I: The Virtues of Copying?
Innovation is essential. Countless speeches, articles and books attest to its central importance – in economic growth, business success, and organisational effectiveness. As a result, imitation is a “heretical idea”. But the uncomfortable truth, according to the piece in this weeks Economist at any rate, is that in the real world, firms that copy others are more successful.
- The iPod, the iPhone and the iPad were not the first of their kind: “Apple imitated others’ products but made them far more appealing.”
- Pharmaceutical firms can be divided into inventors and imitators, and some inventors have joined the copycats, selling generic drugs
- Supermarket own-label products copy well-known brands, making for a multi-billion dollar product category
- High street fashion firms consistently copy innovations from the catwalk.
Such imitators often proved to be the winners in business:
copying is not only far commoner than innovation in business… but a surer route to growth and profits…. studies show that imitators do at least as well and often better from any new product than innovators do. Followers have lower research-and-development costs, and less risk of failure because the product has already been market-tested…”
So why isn’t imitation lauded? The key issue is that the incentives for copying are weak – whether legal, individual, organisational or cultural. Set aside the obvious issue around patents, and we learn that “praise and promotion do not go to employees who borrow from other firms.” A study of how new product development firms go about their work found that none had a formal or informal policy for responding to other firms’ innovations, making them slow to learn from others successes. And there may well be cultural factors at play here, although the piece made what for me was a rather lazy and out-dated comparison: US firms tend to be obsessed with innovation, whereas Asian firms are far better at legal imitation.
II: Imitation or Exploring Adjacent Possibilities?
I finished the piece feeling that there was more to this issue than the author acknowledged. At best, the analysis was incomplete, at worst, very simplistic.
First, many of the successful “copying” efforts highlighted in the article highlights were far from easy or straightforward. The process of imitation involves numerous adaptations and innovations – some of them significant and certainly not cheap.
Take the iPhone, which is held up as a kind of archetype of copying. Clearly it wasn’t the first smartphone, but compare it to what was around at the time and it is clear that Apple weren’t simply copying and pasting ideas. The idea that Apple somehow saved on the R&D costs of the iPhone because of the advances made in prior products seems risible.
To borrow an idea from evolutionary biology, I would argue that the key to the most of the successful imitations that the article presents is really that many of the so-called copycat firms explored the “adjacent possibilities” – the diverse and emergent possibilities that spring up around a new idea, product or process.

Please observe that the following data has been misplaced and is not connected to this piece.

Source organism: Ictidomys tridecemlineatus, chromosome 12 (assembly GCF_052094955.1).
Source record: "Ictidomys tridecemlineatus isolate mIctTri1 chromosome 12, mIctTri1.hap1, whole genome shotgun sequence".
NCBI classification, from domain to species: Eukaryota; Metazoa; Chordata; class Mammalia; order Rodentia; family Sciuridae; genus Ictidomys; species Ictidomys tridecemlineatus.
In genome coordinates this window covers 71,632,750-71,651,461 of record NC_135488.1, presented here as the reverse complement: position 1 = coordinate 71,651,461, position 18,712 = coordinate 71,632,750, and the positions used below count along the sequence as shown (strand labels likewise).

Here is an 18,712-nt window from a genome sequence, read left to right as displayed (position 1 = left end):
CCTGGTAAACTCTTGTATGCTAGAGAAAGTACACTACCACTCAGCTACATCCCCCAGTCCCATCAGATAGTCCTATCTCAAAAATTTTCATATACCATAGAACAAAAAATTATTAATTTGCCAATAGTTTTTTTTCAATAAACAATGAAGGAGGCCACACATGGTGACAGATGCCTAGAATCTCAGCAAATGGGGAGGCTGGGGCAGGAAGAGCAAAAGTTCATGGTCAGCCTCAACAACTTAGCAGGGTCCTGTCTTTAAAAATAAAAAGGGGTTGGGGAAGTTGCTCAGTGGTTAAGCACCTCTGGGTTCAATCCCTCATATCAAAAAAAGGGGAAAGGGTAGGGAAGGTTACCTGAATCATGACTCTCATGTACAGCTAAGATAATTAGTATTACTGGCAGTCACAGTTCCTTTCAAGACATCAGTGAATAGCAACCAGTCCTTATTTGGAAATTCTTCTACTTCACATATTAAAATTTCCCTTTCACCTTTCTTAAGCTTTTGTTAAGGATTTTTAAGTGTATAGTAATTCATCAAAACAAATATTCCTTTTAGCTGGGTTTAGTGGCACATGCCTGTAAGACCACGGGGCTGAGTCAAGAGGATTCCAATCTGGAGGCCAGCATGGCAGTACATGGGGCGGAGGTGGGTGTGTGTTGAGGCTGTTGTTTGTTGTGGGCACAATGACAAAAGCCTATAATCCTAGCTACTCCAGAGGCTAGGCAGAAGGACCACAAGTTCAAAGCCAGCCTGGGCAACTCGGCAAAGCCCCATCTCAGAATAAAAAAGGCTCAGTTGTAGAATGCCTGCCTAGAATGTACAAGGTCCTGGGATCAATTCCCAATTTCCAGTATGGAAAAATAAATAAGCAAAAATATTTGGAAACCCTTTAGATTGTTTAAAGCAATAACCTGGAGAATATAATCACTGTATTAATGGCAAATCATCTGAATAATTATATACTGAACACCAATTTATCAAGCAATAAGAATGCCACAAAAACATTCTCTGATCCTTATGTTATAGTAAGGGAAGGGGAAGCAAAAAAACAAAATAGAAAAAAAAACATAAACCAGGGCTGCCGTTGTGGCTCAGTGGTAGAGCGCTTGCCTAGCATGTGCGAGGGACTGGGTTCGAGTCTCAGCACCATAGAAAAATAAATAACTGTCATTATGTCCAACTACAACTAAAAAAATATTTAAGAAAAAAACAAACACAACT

Stuart Kauffman uses this concept to explain how such powerful biological innovations as sight and flight came into being. More recently, Steven Johnson showed that it’s also applicable to science, culture, and technology.
The core of the idea is that people arrive at the best new ideas when they combine prior, adjacent, ideas in new ways. Most combinations fail; a few succeed spectacularly. So, copying might succeed – but there are all kinds of examples where it doesn’t.
III: Innovation in the App Ecosystem
Second, and perhaps even more importantly – you need innovators to copy from in the first place. No innovators means nothing to copy which means nothing to sell. To really get to grips with the ‘imitation vs innovation’ debate, the Economist piece needed to pay more attention to the overall system of firms, consumers and products – and the dynamics and interactions in that system. Fortunately, recent and excellent work by two researchers at University College London addresses exactly this issue in the context of mobile applications, and presents some very pertinent conclusions.
The “app economy” of producers and users that has sprung up around the applications that run on mobile phones and devices is nothing short of startling. It has been referred to by industry experts as “one of the biggest economic and technological phenomena today”.
Lim and Bentley – one is a prize-winning software engineer, the other a successful “app entrepreneur” – started with the insight that will be familiar to Aid on the Edge readers: that the app economy was best seen as a “co-evolving system of apps, developers, and users [who] form complex relationships, filling niches, competing and cooperating, similar to species in a biological ecosystem.”
Apple releases very little data on its stores and so the researchers decided that the best way to get around this would be to build an ecosystem model to simulate the dynamics they observed. They programmed agents in their model – appropriately named AppEco – to mimic the behaviour of developers and consumers.
Developers build and upload apps to the app store; while consumers browse the store and download the apps. They also programmed apps – passive artefacts in the ecosystem which are the key means by which the agents interact.